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Awards for World Music 2007 - Album of the Year
Ali Farka Toure 'Savane'

(World Circuit WCD075)

The elastic thwack of deeply reverbed, firmly struck ngonis kicks off Erdi before the band powers its way into wall-of-sound action - Ali's clanging electric guitar, the wail of the one-string njarka fiddle, percussion (including Fain Dueñas from Radio Tarifa), and Little George Sueref's gutsy blues harmonica filling out the mix. It's tempting to evoke references to Memphis or Chicago in the early 1950s when somebody else's rural blues went seeking a bigger noise, but in truth this is timeless music, so solidly rooted in the Malian soil that you can smell the West African night.

By a strange trick of history it was exactly 20 years ago that we published my first review of an Ali Farka Toure album on Disques Esperance in fRoots, pondering on the mystery of this stark music from somewhere out there, and in what was possibly his first album review in English, the reference to blues was already made. The evocative cover of Savane makes the same link at the close of Ali's life, billing him indisputably as "The King Of The Desert Blues Singers", for that he surely was. And as Ali grew in our eyes and lives from a distant mirage to a solid, familiar being, so his music gained flesh and muscle. And here, in his final gift to us, everything comes together.

Some are simple pieces, full of desert air - the title track itself, for example. Here it's centred on Ali's laid-back, reflective guitar and vocal while Bassekou Kouyate's small ngoni spins high lines and Mama Sissoko pins down the funky end on the bass version. Totally sublime, a complete distillation of the man's music. Similarly, Ledi Coumba, driven by Dassy Sarre's thundering bass ngoni and with Little George wailing like Little Walter's lonesome ghost. The middle ground is filled withtracks like Beto, Ali spinning one of his circular riffs, Ramata Diakite contributing backing vocals and past collaborator Pee Wee Ellis squeezing out some deliciously simple sax riffs. And at the other end of the scale, the big band grinders like Erdi, Machengoidi and Banga, the latter trance-like with Yacouba Moumouni's Sonrai flute thickening the mix furher. But throughout, other than on the brief instrumental interlude of Hanana (virtuoso njarka, pounding bolon - bass harp - and percussion, plus Ali's foot) it's his guitar and voice with those ngoni giants laying the foundation, central, the key flavour.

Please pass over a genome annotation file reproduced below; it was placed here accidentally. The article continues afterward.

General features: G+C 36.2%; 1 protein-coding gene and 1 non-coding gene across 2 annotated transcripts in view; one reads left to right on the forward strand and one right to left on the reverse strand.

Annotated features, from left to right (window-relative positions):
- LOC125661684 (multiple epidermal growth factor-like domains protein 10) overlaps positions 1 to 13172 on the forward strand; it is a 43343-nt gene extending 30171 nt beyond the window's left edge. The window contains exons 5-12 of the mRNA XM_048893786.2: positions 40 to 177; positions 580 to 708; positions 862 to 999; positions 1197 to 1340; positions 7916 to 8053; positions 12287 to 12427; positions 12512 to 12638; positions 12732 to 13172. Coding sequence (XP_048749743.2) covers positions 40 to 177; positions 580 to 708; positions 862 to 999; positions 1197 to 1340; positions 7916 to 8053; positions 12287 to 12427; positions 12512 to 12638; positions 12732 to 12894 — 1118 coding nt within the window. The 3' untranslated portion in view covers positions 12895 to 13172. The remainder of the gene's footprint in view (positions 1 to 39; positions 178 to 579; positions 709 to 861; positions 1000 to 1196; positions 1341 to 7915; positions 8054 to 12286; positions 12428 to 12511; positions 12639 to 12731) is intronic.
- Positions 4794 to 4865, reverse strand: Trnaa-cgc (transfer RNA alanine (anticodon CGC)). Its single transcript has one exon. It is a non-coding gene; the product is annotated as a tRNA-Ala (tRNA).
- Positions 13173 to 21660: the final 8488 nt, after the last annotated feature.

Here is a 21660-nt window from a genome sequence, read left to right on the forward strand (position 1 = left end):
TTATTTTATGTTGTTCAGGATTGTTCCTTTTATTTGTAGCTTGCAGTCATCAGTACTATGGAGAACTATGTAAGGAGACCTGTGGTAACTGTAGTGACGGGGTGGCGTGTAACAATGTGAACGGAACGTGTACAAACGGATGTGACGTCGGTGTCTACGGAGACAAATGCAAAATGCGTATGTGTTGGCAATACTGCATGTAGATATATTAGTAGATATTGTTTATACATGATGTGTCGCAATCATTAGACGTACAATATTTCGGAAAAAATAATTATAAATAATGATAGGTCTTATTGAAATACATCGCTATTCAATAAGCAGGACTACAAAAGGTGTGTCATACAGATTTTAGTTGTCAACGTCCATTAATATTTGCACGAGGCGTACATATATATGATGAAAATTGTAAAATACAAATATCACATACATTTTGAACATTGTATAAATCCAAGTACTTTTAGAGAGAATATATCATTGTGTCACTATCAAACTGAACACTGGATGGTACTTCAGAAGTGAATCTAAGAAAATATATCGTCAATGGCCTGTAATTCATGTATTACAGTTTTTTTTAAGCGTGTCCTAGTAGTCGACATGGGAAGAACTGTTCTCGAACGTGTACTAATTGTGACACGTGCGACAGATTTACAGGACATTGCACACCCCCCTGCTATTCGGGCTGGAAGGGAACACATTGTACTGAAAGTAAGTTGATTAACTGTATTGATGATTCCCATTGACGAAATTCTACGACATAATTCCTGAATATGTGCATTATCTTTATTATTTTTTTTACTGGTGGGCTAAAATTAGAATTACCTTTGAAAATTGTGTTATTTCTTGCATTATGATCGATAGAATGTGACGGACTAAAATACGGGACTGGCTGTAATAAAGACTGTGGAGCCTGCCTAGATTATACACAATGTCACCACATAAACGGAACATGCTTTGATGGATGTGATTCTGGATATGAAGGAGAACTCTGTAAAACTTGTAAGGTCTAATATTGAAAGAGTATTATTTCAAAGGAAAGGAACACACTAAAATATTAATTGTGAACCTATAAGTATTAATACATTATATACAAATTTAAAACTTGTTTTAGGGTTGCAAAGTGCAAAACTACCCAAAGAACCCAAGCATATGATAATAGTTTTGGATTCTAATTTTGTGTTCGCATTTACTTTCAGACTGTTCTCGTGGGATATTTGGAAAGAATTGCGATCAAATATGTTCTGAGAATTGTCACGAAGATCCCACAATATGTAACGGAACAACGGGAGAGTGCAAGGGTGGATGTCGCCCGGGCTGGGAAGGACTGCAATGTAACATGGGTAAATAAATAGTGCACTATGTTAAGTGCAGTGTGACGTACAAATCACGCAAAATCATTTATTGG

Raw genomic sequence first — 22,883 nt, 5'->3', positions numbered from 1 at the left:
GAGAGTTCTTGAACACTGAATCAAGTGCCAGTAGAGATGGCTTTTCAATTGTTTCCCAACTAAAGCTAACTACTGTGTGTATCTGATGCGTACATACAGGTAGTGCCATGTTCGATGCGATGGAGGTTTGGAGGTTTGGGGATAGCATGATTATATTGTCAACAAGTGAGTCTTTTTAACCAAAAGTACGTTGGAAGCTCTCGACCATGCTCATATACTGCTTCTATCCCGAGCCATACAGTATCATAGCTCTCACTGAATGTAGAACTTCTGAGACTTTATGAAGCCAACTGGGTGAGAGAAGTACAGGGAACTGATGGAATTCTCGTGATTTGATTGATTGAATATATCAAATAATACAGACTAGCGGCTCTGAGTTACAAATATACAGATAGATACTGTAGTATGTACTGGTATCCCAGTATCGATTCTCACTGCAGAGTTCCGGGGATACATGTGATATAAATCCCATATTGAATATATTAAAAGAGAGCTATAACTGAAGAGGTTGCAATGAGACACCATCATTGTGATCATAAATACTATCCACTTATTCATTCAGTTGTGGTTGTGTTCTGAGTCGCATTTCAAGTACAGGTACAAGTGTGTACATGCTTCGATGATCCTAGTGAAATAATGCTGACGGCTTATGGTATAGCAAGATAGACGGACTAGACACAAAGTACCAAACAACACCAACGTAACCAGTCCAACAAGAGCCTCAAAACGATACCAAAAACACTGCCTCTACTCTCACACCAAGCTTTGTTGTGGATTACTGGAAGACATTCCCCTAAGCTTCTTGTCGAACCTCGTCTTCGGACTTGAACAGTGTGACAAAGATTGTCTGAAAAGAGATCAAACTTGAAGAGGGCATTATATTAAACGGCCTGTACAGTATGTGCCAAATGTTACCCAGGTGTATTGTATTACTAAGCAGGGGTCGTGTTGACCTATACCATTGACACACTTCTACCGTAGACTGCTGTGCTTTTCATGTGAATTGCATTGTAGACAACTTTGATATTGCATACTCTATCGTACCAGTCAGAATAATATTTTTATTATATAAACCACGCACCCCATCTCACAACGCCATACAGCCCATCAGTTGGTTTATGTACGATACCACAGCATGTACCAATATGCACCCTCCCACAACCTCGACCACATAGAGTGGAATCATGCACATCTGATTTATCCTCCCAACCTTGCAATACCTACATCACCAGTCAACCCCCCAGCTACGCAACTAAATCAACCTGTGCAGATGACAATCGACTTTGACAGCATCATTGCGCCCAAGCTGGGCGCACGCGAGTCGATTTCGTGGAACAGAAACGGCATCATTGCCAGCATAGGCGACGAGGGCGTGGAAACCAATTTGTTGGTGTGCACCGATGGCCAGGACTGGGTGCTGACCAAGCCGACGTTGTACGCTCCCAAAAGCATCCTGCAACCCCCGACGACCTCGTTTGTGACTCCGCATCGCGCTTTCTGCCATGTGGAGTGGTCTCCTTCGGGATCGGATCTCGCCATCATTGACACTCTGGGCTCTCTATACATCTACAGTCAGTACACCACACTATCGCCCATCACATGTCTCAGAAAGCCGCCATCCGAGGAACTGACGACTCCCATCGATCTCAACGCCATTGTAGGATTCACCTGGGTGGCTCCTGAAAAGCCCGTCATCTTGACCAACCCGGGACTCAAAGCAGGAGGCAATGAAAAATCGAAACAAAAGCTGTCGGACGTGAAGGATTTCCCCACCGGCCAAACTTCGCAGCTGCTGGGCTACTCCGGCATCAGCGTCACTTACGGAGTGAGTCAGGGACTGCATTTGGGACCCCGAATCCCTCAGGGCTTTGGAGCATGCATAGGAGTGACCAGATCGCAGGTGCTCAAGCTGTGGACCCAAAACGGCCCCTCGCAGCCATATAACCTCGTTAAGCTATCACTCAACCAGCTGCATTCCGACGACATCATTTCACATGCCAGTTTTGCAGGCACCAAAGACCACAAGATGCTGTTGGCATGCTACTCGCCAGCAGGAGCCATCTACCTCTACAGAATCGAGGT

If he had to leave us, this was the way to go. Savane is easily Ali Farka Toure's most fully realised album of his long career - the best possible legacy, surpassing all he's recorded before and in a quite visionary way. And with "classic", "collection cornerstone" and "an album of the decade" written all over it in invisible graffiti.

Ian Anderson
Review from fRoots magazine July 2006.

fRoots magazine
Read other people's comments then Tell us what you think:


Mounir, Leeds, UK
Ali Farka Toure's music heals the soul and nourishes the senses. The silence and intensity of the Sahara desert that his music brings into my being inspire me and make me more humane by enhancing the consciousness of my mind. His last album, Savane, carries pain, suffering, hope, love and eternity. Rahimaho Allah!

Freddie in Liverpool
I read Charles Bukowski to this music - they go together well - a little soul mixed with a little hardship!

Stuart, UK